The Shadow Fold/The Unsea Quotes in Shadow and Bone
“He’s not natural,” said Eva, another assistant; […] “None of them are.”
Alexei sniffed. “Please spare us your superstition, Eva.”
“It was the Darkling who made the Shadow Fold to begin with.”
“That was hundreds of years ago!” protested Alexei. “And that Darkling was completely mad.”
“This one is just as bad.”
“Peasant,” Alexei said, and dismissed her with a wave. […]
I stayed silent. I was more a peasant than Eva, despite her superstitions.
The side of the Darkling’s mouth twitched, as if he were repressing a smile. His eyes slid over me from head to toe and back again. I felt like something strange and shiny, a curiosity that had washed up on a lake shore, that he might kick aside with his boot.
The kefta was far too large. It felt soft and unfamiliar, the fur lining warm against my skin. I chewed my lip. It didn’t seem fair that oprichniki and Grisha wore corecloth while ordinary soldiers went without. Did our officers wear it, too?
“My great-great-great-grandfather was the Black Heretic, the Darkling who created the Shadow Fold. It was a mistake, an experiment born of his greed, maybe his evil. I don’t know. But every Darkling since has tried to undo the damage he did to our country, and I’m no different.” He turned to me then, his expression serious, the firelight playing over the perfect planes of his features. “I’ve spent my life searching for a way to make things right. You’re the first glimmer of hope I’ve had in a long time.”
Everywhere I looked, I saw marble and gold, soaring walls of white and palest blue, gleaming chandeliers, liveried footmen, polished parquet floors laid out in elaborate geometric designs. It wasn’t without beauty, but there was something exhausting about the extravagance of it all. I’d always assumed that Ravka’s hungry peasants and poorly supplied soldiers were the result of the Shadow Fold. But as we walked by a tree of jade embellished with diamond leaves, I wasn’t so sure.
“The Fold was no mistake.” Baghra dropped her hands and the swirling darkness around her melted away. “The only mistake was the volcra. He did not anticipate them, did not think to wonder what power of that magnitude might do to mere men.”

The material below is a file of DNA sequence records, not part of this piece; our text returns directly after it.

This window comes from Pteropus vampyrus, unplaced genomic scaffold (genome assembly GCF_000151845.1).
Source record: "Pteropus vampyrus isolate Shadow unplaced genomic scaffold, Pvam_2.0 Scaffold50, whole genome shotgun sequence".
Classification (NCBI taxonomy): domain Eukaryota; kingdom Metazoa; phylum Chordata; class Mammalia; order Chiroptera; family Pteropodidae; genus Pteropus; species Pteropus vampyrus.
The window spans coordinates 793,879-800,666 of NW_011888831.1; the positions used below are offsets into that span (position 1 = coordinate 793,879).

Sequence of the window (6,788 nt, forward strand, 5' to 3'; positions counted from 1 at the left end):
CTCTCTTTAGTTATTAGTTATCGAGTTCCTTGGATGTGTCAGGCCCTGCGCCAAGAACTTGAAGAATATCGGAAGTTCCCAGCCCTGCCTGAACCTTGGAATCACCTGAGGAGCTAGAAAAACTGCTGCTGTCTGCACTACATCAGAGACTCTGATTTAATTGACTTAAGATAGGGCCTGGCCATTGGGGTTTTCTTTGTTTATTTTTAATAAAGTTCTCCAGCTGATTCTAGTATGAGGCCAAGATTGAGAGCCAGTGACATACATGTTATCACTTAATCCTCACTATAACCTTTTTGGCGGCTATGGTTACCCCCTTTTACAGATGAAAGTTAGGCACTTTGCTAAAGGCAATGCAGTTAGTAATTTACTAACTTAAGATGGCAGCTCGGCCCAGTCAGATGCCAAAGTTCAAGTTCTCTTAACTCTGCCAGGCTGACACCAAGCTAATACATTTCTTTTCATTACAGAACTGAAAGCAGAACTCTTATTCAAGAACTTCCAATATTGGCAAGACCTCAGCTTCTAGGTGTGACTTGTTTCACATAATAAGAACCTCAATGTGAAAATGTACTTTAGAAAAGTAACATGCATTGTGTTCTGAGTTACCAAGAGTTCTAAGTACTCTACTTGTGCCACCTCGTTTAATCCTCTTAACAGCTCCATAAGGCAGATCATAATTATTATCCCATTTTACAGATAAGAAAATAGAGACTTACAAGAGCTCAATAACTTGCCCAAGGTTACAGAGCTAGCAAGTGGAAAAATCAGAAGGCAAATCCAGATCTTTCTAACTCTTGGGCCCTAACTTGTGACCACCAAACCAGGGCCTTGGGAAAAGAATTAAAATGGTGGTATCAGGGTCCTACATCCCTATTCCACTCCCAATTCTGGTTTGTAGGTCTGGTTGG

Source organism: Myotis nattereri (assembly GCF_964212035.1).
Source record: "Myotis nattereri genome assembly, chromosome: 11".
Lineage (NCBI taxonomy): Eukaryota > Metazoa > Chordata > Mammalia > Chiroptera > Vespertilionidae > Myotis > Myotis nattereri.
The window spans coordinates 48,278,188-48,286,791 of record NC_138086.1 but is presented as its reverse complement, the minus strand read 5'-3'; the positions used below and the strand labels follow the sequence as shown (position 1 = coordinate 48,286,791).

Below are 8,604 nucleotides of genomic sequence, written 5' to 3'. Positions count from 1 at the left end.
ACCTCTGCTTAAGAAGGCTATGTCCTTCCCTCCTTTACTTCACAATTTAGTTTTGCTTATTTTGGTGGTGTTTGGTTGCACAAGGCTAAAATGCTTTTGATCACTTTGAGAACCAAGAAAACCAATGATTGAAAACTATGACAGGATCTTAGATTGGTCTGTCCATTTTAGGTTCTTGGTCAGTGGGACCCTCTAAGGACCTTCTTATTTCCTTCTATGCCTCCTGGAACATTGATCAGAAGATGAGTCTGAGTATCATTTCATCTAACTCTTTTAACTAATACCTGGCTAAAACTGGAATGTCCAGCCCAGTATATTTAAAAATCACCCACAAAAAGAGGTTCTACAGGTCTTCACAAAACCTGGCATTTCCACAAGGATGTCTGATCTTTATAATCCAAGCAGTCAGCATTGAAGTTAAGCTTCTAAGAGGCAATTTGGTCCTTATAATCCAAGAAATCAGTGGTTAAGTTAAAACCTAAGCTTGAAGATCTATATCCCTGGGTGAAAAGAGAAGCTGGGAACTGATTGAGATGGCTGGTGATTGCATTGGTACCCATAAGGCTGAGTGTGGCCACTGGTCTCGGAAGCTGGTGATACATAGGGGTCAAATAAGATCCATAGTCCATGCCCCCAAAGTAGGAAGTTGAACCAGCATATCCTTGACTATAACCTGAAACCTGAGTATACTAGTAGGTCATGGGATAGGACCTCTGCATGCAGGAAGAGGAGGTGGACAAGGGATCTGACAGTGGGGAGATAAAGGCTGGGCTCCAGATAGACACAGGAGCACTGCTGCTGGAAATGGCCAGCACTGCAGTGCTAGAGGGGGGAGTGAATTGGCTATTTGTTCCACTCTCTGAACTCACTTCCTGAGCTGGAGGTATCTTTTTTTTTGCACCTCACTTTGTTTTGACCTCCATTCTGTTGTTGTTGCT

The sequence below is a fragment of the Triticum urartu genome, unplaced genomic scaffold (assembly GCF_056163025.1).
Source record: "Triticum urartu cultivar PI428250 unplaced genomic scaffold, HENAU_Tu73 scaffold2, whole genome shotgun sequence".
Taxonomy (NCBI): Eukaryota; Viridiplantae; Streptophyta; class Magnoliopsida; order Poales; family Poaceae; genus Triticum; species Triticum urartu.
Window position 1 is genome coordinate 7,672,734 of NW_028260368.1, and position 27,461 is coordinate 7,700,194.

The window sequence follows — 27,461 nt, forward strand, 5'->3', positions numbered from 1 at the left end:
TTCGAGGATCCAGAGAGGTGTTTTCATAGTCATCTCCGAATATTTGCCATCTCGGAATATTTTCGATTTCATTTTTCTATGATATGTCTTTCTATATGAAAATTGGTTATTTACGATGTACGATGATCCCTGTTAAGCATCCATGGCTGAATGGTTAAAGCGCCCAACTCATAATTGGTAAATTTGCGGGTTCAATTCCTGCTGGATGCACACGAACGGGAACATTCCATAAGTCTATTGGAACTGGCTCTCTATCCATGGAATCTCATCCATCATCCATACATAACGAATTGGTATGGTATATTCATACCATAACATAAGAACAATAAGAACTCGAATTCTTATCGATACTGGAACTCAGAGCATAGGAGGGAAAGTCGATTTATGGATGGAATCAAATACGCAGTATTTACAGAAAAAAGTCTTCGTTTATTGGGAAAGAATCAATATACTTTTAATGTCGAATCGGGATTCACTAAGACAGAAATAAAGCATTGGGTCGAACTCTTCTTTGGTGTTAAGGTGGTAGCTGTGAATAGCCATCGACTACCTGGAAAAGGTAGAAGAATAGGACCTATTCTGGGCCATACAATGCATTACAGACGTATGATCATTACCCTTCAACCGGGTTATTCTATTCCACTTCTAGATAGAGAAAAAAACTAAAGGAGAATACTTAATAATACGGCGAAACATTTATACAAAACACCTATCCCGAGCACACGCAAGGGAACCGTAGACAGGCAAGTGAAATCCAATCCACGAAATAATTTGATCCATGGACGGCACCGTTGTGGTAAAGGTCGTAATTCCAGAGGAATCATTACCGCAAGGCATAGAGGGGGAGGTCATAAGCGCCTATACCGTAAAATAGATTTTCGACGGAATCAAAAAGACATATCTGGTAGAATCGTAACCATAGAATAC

My stomach turned. “The volcra were men?”
“Oh yes. Generations ago. Farmers and their wives, their children. I warned him that there would be a price, but he didn’t listen. He was blinded by his hunger for power. Just as he is blinded now.”
I’d wanted so badly to belong somewhere, anywhere. I’d been so eager to please him, so proud to keep his secrets. But I’d never bothered to question what he might really want, what his true motives might be. I’d been too busy imagining myself by his side, the savior of Ravka, most treasured, most desired, like some kind of queen. I’d made it so easy for him.
Dimly, I’d been aware that I still had a shard of the blue cup in my hand, that it was digging into my palm, but I didn’t want to let go.
When he finally set me down and ambled off to the kitchen to find his lunch, I had stood there, my palm dripping blood, my head still spinning, knowing that everything had changed.
Ana Kuya had scolded me for getting blood on the clean kitchen floor. She’d bandaged my hand and told me it would heal. But I knew it would just go on hurting.
This is the truth of him, I thought as I squinted in the dazzling light. Like calls to like. This was his soul made flesh, the truth of him laid bare in the blazing sun, shorn of mystery and shadow. This was the truth behind the handsome face and the miraculous powers, the truth that was the dead and empty space between the stars, a wasteland peopled by frightened monsters.
They’re hungry for this, I realized. Even after they’ve seen what he can do, even after watching their own people die. The Darkling wasn’t just offering them an end to war, but an end to weakness. After all these long years of terror and suffering, he would give them something that had seemed permanently beyond their grasp: victory. And despite their fear, they loved him for it.
I’d thought the stag was haunting me, a reminder of my failure and the price my weakness would exact. But I was wrong.
The stag had been showing me my strength—not just the price of mercy but the power it bestowed. And mercy was something the Darkling would never understand.
I had spared the stag’s life. The power of that life belonged to me as surely as it belonged to the man who had taken it.